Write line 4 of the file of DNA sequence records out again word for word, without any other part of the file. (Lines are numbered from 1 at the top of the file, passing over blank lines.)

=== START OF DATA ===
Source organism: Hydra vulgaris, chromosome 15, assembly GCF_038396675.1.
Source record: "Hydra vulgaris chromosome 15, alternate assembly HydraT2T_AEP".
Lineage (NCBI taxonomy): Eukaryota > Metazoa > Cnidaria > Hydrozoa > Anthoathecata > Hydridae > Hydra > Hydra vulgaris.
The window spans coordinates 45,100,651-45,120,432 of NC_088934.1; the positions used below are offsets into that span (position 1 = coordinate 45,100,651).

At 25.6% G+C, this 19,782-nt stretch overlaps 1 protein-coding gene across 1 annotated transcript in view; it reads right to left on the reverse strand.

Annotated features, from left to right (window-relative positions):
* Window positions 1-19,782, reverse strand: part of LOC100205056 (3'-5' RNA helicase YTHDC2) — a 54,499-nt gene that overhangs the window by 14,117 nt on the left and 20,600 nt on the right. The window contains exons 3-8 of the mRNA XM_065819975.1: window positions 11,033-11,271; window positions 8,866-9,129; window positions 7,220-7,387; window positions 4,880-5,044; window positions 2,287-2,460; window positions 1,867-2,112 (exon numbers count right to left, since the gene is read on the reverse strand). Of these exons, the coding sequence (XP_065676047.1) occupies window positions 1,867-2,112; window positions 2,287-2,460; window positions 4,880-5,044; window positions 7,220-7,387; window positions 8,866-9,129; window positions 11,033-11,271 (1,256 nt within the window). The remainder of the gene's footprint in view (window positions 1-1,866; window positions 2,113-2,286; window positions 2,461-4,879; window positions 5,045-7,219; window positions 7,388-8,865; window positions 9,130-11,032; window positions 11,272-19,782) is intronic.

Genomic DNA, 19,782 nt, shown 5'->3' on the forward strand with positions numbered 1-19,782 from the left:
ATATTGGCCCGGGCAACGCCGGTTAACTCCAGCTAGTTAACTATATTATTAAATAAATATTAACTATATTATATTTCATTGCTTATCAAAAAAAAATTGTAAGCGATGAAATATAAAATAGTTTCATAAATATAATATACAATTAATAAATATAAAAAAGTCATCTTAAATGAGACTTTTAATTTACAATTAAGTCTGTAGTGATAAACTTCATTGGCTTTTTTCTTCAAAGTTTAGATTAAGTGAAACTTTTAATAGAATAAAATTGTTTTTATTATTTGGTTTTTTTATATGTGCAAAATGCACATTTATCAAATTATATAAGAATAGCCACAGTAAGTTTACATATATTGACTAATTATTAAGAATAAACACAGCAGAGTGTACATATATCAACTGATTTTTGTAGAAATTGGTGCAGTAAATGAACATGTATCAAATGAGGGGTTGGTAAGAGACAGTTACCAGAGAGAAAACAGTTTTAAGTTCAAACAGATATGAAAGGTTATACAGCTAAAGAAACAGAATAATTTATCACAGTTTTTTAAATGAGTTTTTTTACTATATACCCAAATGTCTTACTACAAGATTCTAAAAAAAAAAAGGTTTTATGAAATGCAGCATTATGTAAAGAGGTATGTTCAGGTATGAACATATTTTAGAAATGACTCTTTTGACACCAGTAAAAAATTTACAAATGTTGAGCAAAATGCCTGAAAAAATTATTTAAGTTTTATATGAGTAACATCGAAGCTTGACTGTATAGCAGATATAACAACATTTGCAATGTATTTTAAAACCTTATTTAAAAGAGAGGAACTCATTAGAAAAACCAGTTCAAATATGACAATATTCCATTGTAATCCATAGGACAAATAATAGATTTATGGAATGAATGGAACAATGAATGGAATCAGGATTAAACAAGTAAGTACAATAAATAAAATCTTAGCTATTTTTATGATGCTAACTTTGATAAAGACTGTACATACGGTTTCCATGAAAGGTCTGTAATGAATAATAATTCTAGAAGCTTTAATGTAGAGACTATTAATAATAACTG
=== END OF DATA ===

The window spans coordinates 45,100,651-45,120,432 of NC_088934.1; the positions used below are offsets into that span (position 1 = coordinate 45,100,651).